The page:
Just in time for the Democrat’s new coveted gun owner control measures like “community intervention” and “warrantless gun confiscations,” which the Joe Biden administration has fought for diligently to the Supreme Court these past two months, is a case that will help them illustrate their demands for more control: Brandon Hole.
“Classic case for a red flag law,” wrote one Twitter user.
Classic case for a Red Flag Law.
— Simon (@SimonMichaelPa2) April 16, 2021
Red Flag laws are laws that protect family members who report their family members for bad behavior to set them up for warrantless gun confiscation. Democrats hope to expand those powers to community teams who have oversight on intervention into gun owners’ lives and homes.
Fox News reporter posted on Twitter a statement from the head of the Indianapolis FBI regarding a mass shooting event this week in Indianapolis.
“We held back info from family on FedEx shooter Brandon Hole until FBI could confirm:
“In March 2020, the suspect’s mother contacted law enforcement to report he might try to commit “suicide by cop.” The suspect was placed on an immediate detention mental health temporary hold, by the Indianapolis Metropolitan Police Department. A shotgun was seized at his residence. Based on items observed in the suspect’s bedroom at that time, he was interviewed by the FBI in April 2020. No Racially Motivated Violent Extremism (RMVE) ideology was identified during the course of the assessment, and no criminal violation was found. The shotgun was not returned to the suspect,” said FBI Indianapolis Special Agent in Charge Paul Keenan.
BIDEN TO THE SUPREMES- ‘WE NEED SPECIAL EMERGENCY POWERS IN CASES OF MENTAL ILLNESS’
In late March, the Biden administration argued its first amicus brief before SCOTUS and called on the justices to uphold the First Circuit’s ruling in Caniglia v. Strom, a case that could have sweeping consequences for policing, due process, and mental health, with the Biden Administration and attorneys general from nine states urging the High Court to uphold warrantless gun confiscation. But what would ultimately become a major Fourth Amendment case began with an elderly couple’s spat over a coffee mug.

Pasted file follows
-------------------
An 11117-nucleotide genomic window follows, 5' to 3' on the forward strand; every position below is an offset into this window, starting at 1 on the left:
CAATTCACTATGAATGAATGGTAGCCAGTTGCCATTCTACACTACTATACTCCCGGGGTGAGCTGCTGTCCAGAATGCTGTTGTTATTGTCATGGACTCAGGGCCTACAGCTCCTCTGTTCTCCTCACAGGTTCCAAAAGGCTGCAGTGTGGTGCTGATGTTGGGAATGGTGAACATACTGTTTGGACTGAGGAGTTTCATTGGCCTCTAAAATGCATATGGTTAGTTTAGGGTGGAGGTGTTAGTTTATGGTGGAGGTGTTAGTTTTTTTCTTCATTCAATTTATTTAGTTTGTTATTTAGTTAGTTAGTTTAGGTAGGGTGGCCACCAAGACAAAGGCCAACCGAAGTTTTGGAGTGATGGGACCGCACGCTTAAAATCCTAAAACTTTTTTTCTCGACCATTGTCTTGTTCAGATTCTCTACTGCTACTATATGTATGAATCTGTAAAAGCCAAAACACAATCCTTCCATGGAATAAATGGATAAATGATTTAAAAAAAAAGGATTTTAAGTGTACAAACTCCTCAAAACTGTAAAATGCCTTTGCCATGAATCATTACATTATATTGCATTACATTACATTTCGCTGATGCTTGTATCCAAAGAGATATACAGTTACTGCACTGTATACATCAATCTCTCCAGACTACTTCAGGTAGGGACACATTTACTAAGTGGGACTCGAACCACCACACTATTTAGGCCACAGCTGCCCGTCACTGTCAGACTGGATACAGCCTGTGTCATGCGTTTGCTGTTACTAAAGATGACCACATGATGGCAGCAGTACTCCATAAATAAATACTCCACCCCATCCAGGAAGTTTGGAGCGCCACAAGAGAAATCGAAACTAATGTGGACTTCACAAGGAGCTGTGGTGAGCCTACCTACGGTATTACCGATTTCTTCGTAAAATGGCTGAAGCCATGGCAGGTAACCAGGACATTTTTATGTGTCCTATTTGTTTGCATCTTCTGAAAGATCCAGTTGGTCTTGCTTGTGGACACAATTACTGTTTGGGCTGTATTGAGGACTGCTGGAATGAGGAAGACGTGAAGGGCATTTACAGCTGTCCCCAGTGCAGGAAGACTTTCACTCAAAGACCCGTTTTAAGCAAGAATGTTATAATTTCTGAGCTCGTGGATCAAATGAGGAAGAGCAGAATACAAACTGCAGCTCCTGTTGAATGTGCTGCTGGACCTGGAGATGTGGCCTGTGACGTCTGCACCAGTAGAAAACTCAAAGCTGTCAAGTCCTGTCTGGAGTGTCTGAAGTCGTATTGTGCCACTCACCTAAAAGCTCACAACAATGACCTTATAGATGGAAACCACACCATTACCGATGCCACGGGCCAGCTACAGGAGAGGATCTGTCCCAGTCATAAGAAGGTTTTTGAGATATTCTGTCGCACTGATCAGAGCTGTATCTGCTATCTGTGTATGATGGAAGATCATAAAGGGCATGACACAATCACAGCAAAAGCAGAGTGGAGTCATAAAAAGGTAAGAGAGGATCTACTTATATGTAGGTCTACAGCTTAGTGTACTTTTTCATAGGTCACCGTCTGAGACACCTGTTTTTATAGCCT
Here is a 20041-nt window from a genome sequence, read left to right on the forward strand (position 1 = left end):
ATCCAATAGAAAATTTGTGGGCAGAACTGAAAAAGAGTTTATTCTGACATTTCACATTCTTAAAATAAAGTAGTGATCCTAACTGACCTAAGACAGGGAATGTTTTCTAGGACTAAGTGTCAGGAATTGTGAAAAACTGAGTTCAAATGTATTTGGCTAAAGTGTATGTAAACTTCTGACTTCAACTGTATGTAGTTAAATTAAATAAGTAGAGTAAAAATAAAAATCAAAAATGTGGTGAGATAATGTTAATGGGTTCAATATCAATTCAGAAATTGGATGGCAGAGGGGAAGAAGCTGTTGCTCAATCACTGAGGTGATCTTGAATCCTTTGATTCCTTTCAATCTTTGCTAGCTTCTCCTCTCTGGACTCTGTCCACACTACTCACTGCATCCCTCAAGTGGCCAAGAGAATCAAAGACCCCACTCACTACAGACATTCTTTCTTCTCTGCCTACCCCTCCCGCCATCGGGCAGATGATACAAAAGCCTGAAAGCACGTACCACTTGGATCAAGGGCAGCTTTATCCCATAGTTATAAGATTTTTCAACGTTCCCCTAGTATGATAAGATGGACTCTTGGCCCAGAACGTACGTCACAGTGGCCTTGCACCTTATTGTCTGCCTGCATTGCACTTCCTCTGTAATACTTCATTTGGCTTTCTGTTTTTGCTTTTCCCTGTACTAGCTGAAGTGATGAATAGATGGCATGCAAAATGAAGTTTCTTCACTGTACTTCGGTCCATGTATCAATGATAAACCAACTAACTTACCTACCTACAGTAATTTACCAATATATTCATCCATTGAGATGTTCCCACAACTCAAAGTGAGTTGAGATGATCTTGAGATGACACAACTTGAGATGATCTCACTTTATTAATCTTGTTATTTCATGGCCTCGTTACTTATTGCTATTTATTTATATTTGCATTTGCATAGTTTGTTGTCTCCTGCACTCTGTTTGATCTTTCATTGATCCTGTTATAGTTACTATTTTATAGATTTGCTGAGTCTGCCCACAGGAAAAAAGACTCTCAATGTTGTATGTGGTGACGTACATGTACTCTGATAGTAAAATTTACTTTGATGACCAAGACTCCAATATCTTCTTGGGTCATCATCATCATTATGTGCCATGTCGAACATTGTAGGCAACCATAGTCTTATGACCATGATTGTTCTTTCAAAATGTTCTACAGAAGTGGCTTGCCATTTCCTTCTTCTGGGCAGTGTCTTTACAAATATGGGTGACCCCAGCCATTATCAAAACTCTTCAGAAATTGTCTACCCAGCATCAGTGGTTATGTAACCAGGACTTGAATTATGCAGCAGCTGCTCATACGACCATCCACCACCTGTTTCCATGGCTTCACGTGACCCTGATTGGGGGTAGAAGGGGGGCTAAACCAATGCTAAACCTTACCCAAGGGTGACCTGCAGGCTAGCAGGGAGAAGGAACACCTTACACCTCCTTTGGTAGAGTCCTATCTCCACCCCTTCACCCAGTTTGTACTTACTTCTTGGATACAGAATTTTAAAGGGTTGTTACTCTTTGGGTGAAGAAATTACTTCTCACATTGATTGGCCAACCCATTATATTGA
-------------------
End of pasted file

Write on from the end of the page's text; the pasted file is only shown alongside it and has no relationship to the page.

Noting that “the ultimate touchstone of the Fourth Amendment is ‘reasonableness,’” the Justice Department argued that warrants should not be “presumptively required when a government official’s action is objectively grounded in a non-investigatory public interest, such as health or safety.”
“The ultimate question, in this case, is therefore not whether the respondent officers’ actions fit within some narrow warrant exception,” their brief stated, “but instead whether those actions were reasonable,” actions the Justice Department felt were “justified” in Caniglia’s case.
As a fail-safe, the Justice Department also urged the Supreme Court to uphold the lower court ruling on qualified immunity grounds, arguing that the officers’ “actions did not violate any clearly established law so as to render the officers individually liable in a damages action.”